I waited 10 days so that Torrey would get his official copy before calling him again. He said the matter was at state and at Supreme, and that Supreme had instructed him not to give out a copy of the answer until the clergy and pastor had ruled on the question of whether the allegations properly alleged scandal. In response to my questions, Torrey acknowledged that he had met with the pastor, Fr. O'Brien, who had confirmed the situation constituted scandal.
Section 174 of the Knights' laws provides that the District Deputy "shall examine the charges and the evidence offered to sustain the same. If, in his judgement, a prima facie case may be made against the accused, he shall within 10 days of the reception of such charges, appoint a trial committee, and the council shall be considered the prosecutor." So I waited another 10 days, and then on March 12, I called Torrey again. This time he seemed more cordial, as if a weight was lifted from his shoulders. He said that he was in the process of appointing the trial committee, that two Knights had agreed to serve, and that he was awaiting a response from a third.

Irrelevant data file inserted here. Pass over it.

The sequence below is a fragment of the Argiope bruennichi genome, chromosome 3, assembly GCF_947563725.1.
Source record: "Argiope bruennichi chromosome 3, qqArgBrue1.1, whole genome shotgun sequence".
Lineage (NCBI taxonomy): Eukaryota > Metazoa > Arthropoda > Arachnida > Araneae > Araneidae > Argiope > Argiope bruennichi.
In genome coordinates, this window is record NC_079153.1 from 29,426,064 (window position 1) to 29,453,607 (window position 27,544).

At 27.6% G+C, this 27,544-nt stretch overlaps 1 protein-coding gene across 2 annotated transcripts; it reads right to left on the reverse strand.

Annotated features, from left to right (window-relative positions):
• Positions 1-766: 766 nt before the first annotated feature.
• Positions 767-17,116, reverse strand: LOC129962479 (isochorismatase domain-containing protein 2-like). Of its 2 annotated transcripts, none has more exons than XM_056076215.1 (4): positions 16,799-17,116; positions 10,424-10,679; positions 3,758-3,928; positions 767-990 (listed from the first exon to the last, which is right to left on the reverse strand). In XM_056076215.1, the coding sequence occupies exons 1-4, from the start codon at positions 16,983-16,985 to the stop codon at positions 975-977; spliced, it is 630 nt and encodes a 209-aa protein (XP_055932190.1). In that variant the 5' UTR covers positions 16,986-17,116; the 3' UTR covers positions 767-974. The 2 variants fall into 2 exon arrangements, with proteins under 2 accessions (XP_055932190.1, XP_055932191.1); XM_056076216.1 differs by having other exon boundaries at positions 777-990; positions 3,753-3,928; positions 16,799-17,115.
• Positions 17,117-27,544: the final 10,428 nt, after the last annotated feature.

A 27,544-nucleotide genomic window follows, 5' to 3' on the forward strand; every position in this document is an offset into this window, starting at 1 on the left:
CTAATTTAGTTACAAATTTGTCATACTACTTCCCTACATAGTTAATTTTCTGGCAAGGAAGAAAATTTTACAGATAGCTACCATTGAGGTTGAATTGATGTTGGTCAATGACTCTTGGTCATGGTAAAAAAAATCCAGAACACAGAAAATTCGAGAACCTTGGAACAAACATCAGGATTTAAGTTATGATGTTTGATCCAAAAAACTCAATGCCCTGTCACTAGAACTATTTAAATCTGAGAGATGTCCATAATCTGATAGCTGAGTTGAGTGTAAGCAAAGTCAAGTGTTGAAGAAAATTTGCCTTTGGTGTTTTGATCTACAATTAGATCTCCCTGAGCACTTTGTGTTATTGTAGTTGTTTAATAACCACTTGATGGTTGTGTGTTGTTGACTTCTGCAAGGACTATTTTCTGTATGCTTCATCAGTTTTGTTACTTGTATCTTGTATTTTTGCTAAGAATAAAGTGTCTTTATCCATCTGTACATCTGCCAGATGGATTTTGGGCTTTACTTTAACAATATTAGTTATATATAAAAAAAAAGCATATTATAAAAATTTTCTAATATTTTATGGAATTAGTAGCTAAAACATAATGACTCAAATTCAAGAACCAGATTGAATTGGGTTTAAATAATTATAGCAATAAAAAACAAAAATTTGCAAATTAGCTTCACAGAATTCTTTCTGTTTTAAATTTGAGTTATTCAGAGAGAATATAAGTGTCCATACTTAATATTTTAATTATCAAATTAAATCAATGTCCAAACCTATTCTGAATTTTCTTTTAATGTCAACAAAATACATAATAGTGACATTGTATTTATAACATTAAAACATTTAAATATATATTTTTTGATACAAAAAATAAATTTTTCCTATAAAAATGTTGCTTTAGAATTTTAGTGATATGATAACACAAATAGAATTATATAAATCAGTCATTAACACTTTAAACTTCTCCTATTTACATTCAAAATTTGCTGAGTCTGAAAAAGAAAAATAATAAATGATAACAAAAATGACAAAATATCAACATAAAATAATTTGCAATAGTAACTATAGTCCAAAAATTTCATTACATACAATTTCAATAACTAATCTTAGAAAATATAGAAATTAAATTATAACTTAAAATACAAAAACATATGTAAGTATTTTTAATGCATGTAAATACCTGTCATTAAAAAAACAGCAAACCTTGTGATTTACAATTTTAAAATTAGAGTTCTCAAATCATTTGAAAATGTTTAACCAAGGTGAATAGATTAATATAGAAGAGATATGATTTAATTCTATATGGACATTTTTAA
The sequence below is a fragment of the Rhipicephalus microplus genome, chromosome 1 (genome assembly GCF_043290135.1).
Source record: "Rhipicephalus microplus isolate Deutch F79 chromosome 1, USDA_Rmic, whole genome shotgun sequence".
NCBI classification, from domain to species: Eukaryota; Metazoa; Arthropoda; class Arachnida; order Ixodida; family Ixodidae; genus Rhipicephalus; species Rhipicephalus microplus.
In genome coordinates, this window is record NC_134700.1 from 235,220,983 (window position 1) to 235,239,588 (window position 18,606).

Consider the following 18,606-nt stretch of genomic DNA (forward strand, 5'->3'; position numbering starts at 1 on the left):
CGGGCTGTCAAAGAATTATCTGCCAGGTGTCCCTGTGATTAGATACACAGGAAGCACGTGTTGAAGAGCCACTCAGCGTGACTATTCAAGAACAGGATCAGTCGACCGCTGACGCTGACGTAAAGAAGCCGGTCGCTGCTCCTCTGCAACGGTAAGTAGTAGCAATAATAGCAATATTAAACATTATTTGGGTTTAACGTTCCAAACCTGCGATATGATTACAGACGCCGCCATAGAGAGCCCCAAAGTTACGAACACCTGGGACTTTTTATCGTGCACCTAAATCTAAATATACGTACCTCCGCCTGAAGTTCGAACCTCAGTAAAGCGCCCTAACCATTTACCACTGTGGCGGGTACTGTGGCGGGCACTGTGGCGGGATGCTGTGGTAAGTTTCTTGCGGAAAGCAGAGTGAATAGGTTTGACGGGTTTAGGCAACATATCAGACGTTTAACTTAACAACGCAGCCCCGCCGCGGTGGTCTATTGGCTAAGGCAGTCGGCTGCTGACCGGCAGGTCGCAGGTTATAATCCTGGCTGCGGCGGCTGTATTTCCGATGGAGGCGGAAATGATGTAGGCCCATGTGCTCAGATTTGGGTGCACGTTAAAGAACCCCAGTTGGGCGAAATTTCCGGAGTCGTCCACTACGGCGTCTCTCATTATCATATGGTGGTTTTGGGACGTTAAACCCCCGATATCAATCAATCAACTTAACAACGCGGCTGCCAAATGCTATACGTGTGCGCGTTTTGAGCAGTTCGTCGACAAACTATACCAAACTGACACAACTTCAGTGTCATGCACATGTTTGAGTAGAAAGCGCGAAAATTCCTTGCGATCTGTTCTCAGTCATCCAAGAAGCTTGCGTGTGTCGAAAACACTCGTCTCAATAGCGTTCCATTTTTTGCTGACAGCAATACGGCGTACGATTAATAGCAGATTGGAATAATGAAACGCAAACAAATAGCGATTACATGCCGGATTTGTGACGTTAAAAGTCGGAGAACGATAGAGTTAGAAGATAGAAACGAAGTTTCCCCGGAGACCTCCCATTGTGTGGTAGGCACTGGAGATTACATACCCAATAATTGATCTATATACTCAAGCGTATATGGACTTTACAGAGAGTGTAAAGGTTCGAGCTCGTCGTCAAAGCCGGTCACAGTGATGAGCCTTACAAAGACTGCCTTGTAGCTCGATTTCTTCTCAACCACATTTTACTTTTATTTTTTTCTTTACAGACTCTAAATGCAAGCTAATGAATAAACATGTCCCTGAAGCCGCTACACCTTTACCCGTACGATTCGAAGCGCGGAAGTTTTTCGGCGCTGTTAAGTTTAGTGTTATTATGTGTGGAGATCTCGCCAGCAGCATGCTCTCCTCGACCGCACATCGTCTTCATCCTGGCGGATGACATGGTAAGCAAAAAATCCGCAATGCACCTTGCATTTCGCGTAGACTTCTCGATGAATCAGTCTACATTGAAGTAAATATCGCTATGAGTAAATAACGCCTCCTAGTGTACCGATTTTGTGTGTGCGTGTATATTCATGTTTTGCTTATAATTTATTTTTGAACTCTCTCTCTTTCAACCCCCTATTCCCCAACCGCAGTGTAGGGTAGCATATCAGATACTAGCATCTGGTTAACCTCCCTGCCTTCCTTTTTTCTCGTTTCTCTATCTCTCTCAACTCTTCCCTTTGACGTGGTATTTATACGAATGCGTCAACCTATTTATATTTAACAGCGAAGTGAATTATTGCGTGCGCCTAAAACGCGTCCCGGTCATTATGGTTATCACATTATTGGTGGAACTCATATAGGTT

The next Sunday I introduced myself to Grand Knight Wells at a breakfast sponsored by the Knights. He too seemed cordial. He told me that Bill Hassan was on the trial committee, but that he could not remember who else was. Hassan, a Past Grand Knight, had been the parish's prolife chairman under a prior pastor, only to resign because he believed the parish was not aggressive enough. An attorney, Hassan had frequently volunteered his services to defend prolife activists in the courts. If there was any question whether the Knights were proceeding in good faith, Hassan's appointment dispelled the doubt. Wells had not spoken to Hassan about the proceedings, telling me he thought it best not to become involved as someone might think he was trying to influence the outcome.